A similar realization is occurring in the climate change activist community. Prior attempts to persuade green energy activists about the benefits and necessity of nuclear energy for the cause of a greener planet, were met with hostility. Many preconceived notions of nuclear energy were predominantly negative. This veil of ignorance prevented climate activists from seeing the true potential of nuclear technology and accept the positive safety profile of nuclear power plants. However, the world is beginning to wake up with many well-respected figures voicing their support for nuclear energy. Bill Gates is one of those figures who plays a major role in climate activism. He was quoted saying, “if we’re serious about solving climate change, and quite frankly we have to be, the first thing we should do is keep safe reactors operating. … even then, just maintaining that status quo is not enough. We need more nuclear power to zero out emissions in America and to prevent a climate disaster.”
The reason Bill Gates and the climate change community is starting to give nuclear energy a second look is the unreliable nature of green energy alternatives as they currently exist. Wind and solar are the two most viable and accepted options for alternative energy. The problem with both sources is they depend on external factors to generate power. If the wind doesn’t blow or the sun doesn’t shine, both render no use. The solution to this would be to store excess energy and utilize the reserve when there is little sun or wind. Unfortunately, cheap and efficient battery storage is not up to the standard required for commercialization. With this reality, an additional alternative energy source is required so there can be a consistent, reliable, and safe means of generating power. That source is nuclear as it generates electricity at a constant rate with no variability due to external factors.
The headwind nuclear energy currently faces is multifaceted. The biggest headwind is the public’s perception regarding safety of the technology and its reactors. The second is the hazardous waste produced by the reactors and how to dispose of it. The third is the cost/time profile of building new reactors. Unfortunately, the first issue is the least valid but the hardest to change as public perception can remain irrational despite evidence to the contrary. The fact is nuclear energy is one of the safest sources of power when compared to traditional energy sources. Only solar and wind can claim they are safer but only by a thin margin. The graphic below shows divergence of safety profiles between traditional energy sources and cleaner alternatives. It is clear the impact nuclear energy has on safety is stellar compared to that of fossil fuels.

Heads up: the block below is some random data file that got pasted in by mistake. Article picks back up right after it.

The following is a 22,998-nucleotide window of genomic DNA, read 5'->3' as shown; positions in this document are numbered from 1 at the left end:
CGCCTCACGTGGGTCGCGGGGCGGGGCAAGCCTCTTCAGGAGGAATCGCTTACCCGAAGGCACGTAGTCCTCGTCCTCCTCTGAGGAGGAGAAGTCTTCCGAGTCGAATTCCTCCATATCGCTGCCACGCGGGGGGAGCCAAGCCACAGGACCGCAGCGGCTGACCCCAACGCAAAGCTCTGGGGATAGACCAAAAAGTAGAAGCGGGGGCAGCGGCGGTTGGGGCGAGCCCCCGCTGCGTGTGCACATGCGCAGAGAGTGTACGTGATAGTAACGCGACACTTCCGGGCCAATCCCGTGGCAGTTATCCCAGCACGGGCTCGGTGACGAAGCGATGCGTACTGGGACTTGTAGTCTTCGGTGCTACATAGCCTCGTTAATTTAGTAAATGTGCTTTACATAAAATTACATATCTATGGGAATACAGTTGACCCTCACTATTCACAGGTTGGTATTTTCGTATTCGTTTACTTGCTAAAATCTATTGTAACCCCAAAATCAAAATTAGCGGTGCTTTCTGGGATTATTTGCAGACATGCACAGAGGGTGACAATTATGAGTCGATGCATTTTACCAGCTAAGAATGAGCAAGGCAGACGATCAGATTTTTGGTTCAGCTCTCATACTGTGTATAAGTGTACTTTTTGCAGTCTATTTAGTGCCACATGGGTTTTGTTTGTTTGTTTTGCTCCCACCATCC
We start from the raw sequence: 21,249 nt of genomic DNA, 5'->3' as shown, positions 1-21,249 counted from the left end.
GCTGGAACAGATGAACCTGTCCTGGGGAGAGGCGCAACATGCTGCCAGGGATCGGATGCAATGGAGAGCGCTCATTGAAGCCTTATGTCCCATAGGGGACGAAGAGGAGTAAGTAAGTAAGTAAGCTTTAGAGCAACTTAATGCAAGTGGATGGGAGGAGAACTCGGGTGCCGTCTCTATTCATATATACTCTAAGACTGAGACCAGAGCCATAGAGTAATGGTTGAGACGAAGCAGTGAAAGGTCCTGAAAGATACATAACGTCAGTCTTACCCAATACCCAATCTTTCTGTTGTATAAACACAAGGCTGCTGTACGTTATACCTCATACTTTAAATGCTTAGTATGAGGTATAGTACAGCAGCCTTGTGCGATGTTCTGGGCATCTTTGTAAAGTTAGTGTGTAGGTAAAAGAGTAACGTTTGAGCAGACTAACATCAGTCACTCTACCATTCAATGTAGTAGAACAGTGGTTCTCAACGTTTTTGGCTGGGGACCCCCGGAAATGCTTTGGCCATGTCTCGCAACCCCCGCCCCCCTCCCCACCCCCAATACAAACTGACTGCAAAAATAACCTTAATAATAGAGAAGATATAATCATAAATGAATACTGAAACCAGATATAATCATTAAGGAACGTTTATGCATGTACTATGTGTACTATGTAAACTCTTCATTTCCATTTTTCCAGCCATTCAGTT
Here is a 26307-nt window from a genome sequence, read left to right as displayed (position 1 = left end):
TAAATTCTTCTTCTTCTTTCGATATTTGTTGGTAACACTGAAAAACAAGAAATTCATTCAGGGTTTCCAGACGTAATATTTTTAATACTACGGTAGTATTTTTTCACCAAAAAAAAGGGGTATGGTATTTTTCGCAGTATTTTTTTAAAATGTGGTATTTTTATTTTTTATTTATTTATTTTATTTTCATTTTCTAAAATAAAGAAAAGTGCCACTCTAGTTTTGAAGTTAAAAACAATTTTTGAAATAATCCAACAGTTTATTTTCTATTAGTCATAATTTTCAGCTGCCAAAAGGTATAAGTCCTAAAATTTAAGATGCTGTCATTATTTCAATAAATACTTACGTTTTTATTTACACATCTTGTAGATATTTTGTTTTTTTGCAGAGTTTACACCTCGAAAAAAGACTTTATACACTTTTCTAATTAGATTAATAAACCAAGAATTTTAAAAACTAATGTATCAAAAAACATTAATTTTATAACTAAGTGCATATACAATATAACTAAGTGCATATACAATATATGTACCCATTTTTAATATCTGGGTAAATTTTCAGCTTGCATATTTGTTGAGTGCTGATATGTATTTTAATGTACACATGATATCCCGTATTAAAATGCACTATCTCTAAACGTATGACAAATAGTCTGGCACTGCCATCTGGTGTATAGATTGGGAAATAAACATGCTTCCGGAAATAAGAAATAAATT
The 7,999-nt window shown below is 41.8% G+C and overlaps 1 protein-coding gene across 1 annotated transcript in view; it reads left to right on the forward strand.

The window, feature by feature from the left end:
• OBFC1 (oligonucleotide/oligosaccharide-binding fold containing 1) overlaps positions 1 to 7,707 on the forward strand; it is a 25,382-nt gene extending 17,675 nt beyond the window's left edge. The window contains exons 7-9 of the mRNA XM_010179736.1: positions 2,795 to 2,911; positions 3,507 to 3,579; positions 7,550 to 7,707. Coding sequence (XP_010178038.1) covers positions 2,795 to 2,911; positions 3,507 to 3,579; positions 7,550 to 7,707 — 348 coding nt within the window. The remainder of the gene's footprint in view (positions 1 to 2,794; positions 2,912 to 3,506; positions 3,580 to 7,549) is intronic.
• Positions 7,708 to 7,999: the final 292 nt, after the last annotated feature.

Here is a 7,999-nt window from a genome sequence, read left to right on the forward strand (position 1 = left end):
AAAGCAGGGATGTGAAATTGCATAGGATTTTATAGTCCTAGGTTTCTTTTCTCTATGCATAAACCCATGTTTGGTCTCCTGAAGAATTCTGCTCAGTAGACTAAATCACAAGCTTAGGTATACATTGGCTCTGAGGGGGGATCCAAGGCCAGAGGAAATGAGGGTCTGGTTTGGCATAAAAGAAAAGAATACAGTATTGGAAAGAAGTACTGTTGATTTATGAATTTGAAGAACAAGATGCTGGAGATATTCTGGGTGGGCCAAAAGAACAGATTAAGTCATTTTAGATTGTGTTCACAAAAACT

The second concern regarding hazardous waste is overblown as there are methods already in place that ensure the safe disposal of waste produced. Current processes ensure the waste is properly cooled at which point it is transferred to long-term storage at designated facilities. The third point is the most valid as it speaks directly to the viability of building out more reactors. With traditional methods, the time and capital required to build out new reactors is burdensome. The bigger issue is not the sticker price of a new reactor but rather the likelihood the build takes longer than expected and goes over budget. New LWR builds can go billions of dollars over budget and take years longer than originally planned. Due to this reality, the adoption of traditional reactors is a tough hill to climb. Thankfully, traditional large LWR reactors are becoming relics with the onset of a new breed of reactors, Small Modular Reactors, or SMRs.
Thankfully, traditional large LWR reactors are becoming relics with the onset of a new breed of reactors, Small Modular Reactors, or SMRs.
The Future of Nuclear
Understanding the current hurdles surrounding nuclear energy, companies have taken a newfound approach to building reactors. Due to the size and complexity of reactor sites, standardization traditionally lagged in the industry and specifically in the US. This is changing as modern designs usher in modern processes. Instead of building the entire reactor and its components on site, companies are scaling down the size of the overall reactor and producing the majority, if not all the build under one roof to create SMRs. This creates several major benefits which remedy the current viability issue. For one, the time it takes to build new reactors is drastically reducing. Rather than 10+ years, new builds take roughly half that time creating a shorter lead time for reactors to generate ROI. The second major advantage of SMRs is the cost advantage to build in a factory with standardization. Over time, economies of scale will drive down costs, generating a higher ROI, and in turn, an easier pitch to countries or companies considering the deployment of a reactor.